Last updated: 19 November 2018



All known casualties(between 1975 and 2017)

3,775 mine/unexploded remnants of war (ERW) casualties: 913 killed and 2,862 injured

Casualties in 2017

Annual total


Significant increase from 7 in 2016

Survival outcome

8 killed; 28 injured

Device type causing casualties

16 antipersonnel mine; 4 antivehicle mine; 8 unspecified mines; 1 ERW; 5 unexploded submunition; 2 unknown devices

Civilian status

28 civilians; 1 deminer; 5 military

2 unknown

Age and gender

29 adults:

27 men; 1 woman; 1 unknown

5 children:

4 boys; 1 girl



Casualties in 2017 – details

In 2017, 28 civilian casualties were reported by the Lebanon Mine Action Center (LMAC). Five military casualties and one deminer were reported in the media. The Armed Conflict Location & Event Data Project (ACLED) recorded two casualties as the result of a landmine left by the non-state armed group calling itself the Islamic State (IS).

Twenty-five of the 36 casualties occurring in 2018 were Lebanese and eight were Syrian.

Annual mine/ERW casualty rates have declined significantly from the 113 casualties recorded in 2000, except for a spike in casualties between August and December 2006 immediately following the July 2006 bombing, shelling, and cluster munition attacks on southern Lebanon by Israel.[2]

The total number of mine/ERW casualties in Lebanon recorded by the LMAC from 1975 to December 2017 was 3,775.[3] Between 2006 and 2017 LMAC reported 509 casualties (64 killed and 445 injured). Of these, 354 were adults and 155 were children. Ninety-three percent (473) were male and 7 percent (36) were female. Fifty-seven were caused by mines, 47 by ERW, 338 by unexploded submunitions, and 67 by unknown devices.[4]


Cluster munition casualties

Five unexploded submunition casualties were reported for 2017, an increase from the one reported for 2016, but fewer than the 13 reported for 2015.

Through December 2017, the Monitor had identified 740 cluster munition casualties, including those recorded by LMAC. Little data is available on casualties that occurred during cluster munition strikes; only 16 (three killed; 13 injured) were identified.[5]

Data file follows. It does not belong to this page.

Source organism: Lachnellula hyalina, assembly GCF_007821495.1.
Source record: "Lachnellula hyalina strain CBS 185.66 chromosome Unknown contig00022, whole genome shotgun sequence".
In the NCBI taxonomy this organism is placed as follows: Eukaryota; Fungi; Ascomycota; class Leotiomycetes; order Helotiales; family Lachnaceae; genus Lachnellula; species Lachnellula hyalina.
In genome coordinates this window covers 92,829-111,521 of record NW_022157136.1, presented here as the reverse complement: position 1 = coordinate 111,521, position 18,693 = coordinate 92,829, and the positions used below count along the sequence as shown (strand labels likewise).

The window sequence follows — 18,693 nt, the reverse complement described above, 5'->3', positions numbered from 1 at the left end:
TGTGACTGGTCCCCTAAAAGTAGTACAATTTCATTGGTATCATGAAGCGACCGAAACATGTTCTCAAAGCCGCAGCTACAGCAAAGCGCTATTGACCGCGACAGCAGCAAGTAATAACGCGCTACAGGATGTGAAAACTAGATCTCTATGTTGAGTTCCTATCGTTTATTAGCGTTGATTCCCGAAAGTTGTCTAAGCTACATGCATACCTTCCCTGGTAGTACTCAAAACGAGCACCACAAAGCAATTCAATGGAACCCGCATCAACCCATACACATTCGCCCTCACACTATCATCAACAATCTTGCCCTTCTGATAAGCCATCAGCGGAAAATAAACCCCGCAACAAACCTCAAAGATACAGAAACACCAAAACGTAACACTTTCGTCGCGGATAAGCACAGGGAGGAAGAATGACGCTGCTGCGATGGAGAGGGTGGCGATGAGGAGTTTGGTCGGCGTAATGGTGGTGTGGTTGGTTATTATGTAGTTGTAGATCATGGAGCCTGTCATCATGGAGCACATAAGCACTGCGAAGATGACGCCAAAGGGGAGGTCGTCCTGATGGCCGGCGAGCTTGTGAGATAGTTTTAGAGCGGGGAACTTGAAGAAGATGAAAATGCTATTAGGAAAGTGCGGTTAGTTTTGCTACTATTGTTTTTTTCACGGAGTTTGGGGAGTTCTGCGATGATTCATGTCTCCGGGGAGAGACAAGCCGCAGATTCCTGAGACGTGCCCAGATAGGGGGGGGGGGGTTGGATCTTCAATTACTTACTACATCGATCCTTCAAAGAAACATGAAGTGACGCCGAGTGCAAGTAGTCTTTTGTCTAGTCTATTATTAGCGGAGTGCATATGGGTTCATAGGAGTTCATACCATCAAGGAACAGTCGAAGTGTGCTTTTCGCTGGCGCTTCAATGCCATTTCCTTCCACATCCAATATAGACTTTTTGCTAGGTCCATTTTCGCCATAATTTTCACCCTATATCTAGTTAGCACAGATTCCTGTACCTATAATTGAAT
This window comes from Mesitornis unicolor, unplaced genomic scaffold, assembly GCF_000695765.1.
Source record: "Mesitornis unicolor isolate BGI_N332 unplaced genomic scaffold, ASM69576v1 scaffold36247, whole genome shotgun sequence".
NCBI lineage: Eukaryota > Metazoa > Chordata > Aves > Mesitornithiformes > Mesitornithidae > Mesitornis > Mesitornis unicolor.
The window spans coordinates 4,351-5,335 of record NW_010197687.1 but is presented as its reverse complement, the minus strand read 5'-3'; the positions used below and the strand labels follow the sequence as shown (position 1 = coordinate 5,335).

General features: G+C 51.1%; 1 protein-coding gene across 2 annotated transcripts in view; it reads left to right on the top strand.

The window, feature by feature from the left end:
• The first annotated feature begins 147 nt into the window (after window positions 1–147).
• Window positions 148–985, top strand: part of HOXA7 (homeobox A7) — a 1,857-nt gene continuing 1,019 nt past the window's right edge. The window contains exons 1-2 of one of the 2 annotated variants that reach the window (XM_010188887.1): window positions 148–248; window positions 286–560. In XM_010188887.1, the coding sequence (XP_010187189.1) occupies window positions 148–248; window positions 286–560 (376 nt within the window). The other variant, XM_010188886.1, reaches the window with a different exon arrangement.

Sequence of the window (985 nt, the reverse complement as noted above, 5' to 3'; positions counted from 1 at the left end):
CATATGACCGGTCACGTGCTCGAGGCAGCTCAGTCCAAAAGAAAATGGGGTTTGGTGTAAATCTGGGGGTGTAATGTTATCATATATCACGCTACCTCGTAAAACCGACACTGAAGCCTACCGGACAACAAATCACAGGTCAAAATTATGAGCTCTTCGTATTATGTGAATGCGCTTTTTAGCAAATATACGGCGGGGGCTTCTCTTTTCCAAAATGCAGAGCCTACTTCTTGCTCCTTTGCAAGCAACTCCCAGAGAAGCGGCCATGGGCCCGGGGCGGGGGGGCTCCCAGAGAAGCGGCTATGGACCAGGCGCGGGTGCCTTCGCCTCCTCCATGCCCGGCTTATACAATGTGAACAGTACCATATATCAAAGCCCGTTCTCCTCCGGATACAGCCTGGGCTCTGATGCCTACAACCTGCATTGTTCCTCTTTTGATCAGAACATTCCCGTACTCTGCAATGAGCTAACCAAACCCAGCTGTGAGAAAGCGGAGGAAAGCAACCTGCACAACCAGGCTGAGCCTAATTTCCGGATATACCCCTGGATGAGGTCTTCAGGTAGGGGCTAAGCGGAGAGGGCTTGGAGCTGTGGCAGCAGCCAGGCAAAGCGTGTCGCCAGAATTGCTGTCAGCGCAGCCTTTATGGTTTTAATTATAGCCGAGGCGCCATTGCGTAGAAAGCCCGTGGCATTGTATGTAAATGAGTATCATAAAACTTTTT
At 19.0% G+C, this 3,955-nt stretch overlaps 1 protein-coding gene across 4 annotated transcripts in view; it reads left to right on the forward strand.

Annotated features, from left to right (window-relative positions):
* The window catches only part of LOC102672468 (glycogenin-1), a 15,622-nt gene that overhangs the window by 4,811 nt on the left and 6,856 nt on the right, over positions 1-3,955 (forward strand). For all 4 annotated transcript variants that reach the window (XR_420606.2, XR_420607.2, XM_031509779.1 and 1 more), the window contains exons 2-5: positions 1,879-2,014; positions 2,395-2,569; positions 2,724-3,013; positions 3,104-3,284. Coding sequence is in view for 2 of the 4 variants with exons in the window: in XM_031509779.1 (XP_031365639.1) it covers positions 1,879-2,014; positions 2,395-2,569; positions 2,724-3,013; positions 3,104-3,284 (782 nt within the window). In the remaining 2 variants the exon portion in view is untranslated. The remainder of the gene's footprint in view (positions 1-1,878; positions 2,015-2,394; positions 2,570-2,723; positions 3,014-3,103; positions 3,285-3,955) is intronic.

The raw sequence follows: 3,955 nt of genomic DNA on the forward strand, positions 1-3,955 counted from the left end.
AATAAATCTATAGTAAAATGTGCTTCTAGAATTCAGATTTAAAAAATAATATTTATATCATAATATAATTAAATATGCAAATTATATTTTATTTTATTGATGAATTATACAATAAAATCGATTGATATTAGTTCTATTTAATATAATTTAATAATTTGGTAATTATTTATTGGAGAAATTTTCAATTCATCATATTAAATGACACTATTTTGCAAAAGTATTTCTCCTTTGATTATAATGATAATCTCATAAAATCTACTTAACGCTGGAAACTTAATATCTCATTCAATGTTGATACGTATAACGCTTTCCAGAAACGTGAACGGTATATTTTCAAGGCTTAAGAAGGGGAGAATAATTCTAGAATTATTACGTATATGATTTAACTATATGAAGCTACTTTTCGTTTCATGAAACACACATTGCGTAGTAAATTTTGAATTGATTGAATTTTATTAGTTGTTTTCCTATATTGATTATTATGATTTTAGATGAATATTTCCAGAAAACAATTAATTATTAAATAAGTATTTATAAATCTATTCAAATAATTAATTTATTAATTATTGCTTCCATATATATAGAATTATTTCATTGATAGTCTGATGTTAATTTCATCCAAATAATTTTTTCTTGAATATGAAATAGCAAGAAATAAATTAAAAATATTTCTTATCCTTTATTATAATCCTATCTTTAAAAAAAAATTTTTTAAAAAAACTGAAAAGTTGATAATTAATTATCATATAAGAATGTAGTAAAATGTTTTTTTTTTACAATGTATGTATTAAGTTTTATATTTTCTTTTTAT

[1] Unless otherwise indicated, casualty data for 2017 is based on: emails from Brigadier General Ziad Nasr, Director, Lebanon Mine Action Center, 20 and 21 February 2018; “Landmine explosion kills three soldiers, injures another in NE Lebanon,” Kuwait News Agency, 20 August 2018; “Lebanon army says in final stage of IS border battle,” AFP, 22 August 2017; “Mine clearance specialist injured in explosion,” The Daily Star Lebanon, 24 November 2017; the Armed Conflict Location & Event Data Project (ACLED) data for Lebanon, January to December 2017, accessed at https://www.acleddata.com/

[2] Between August and December of 2006, 209 casualties were recorded. Presentation of Lebanon, Convention on Cluster Munitions Intersessional Meetings, Side Event, Geneva, 28 June 2011.

[3] Email from Brig. Gen. Elie Nassif, LMAC, 7 July 2016 and from Brig. Gen. Ziad Nasr, Director, Lebanon Mine Action Center, 20 February 2018.

[4] Emails from Brig. Gen. Nasr, LMAC, 2 June 2017 and 20 February 2018.

[5] Prior to July 2006, 338 casualties occurred, and 369 casualties occurred between August 2006 and December 2011. Thirty-three occurred between 2012 and 2017. It was not clear if the casualties during use were included in this total. Handicap International (HI), Circle of Impact: The Fatal Footprint of Cluster Munitions on People and Communities (Brussels: HI, May 2007), p. 121; Patrick Galey, “Living without a leg,” BikyaMasr (Nabatieh), 14 November 2009; and email from Col. Rolly Fares, LMAC, 30 March 2012, and Monitor analysis of casualty data 2012-2017.